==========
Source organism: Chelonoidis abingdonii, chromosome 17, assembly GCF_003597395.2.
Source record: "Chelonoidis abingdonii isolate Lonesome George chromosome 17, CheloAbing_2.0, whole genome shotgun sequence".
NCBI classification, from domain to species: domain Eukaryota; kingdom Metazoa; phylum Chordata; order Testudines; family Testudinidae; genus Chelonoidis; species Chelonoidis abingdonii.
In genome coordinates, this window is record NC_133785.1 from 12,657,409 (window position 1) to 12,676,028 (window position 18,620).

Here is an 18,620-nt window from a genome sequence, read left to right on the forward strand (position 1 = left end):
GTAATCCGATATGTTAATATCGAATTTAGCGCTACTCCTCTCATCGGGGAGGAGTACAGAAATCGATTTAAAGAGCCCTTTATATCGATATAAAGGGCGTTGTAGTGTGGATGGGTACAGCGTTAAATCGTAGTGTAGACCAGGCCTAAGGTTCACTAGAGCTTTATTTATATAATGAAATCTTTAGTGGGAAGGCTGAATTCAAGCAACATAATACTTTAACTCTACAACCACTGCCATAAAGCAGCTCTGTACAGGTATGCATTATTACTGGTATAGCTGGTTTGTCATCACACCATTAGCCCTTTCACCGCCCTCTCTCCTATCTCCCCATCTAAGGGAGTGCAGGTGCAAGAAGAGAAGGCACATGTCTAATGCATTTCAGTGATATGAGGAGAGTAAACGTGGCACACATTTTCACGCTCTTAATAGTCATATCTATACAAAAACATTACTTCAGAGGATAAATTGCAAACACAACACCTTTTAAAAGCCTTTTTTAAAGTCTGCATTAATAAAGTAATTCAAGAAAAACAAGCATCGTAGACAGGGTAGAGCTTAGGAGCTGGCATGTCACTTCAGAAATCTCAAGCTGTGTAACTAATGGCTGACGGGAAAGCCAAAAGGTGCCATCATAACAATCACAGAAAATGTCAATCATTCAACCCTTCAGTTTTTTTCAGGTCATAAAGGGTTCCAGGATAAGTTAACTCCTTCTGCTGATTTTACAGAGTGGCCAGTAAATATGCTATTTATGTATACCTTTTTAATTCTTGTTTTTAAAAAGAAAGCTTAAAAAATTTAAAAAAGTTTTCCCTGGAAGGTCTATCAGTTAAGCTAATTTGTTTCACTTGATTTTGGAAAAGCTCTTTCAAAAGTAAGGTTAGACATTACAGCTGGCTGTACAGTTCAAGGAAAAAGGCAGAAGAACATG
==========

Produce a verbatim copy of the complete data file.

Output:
Source organism: Chelonoidis abingdonii, chromosome 17, assembly GCF_003597395.2.
Source record: "Chelonoidis abingdonii isolate Lonesome George chromosome 17, CheloAbing_2.0, whole genome shotgun sequence".
NCBI classification, from domain to species: domain Eukaryota; kingdom Metazoa; phylum Chordata; order Testudines; family Testudinidae; genus Chelonoidis; species Chelonoidis abingdonii.
In genome coordinates, this window is record NC_133785.1 from 12,657,409 (window position 1) to 12,676,028 (window position 18,620).

Here is an 18,620-nt window from a genome sequence, read left to right on the forward strand (position 1 = left end):
GTAATCCGATATGTTAATATCGAATTTAGCGCTACTCCTCTCATCGGGGAGGAGTACAGAAATCGATTTAAAGAGCCCTTTATATCGATATAAAGGGCGTTGTAGTGTGGATGGGTACAGCGTTAAATCGTAGTGTAGACCAGGCCTAAGGTTCACTAGAGCTTTATTTATATAATGAAATCTTTAGTGGGAAGGCTGAATTCAAGCAACATAATACTTTAACTCTACAACCACTGCCATAAAGCAGCTCTGTACAGGTATGCATTATTACTGGTATAGCTGGTTTGTCATCACACCATTAGCCCTTTCACCGCCCTCTCTCCTATCTCCCCATCTAAGGGAGTGCAGGTGCAAGAAGAGAAGGCACATGTCTAATGCATTTCAGTGATATGAGGAGAGTAAACGTGGCACACATTTTCACGCTCTTAATAGTCATATCTATACAAAAACATTACTTCAGAGGATAAATTGCAAACACAACACCTTTTAAAAGCCTTTTTTAAAGTCTGCATTAATAAAGTAATTCAAGAAAAACAAGCATCGTAGACAGGGTAGAGCTTAGGAGCTGGCATGTCACTTCAGAAATCTCAAGCTGTGTAACTAATGGCTGACGGGAAAGCCAAAAGGTGCCATCATAACAATCACAGAAAATGTCAATCATTCAACCCTTCAGTTTTTTTCAGGTCATAAAGGGTTCCAGGATAAGTTAACTCCTTCTGCTGATTTTACAGAGTGGCCAGTAAATATGCTATTTATGTATACCTTTTTAATTCTTGTTTTTAAAAAGAAAGCTTAAAAAATTTAAAAAAGTTTTCCCTGGAAGGTCTATCAGTTAAGCTAATTTGTTTCACTTGATTTTGGAAAAGCTCTTTCAAAAGTAAGGTTAGACATTACAGCTGGCTGTACAGTTCAAGGAAAAAGGCAGAAGAACATG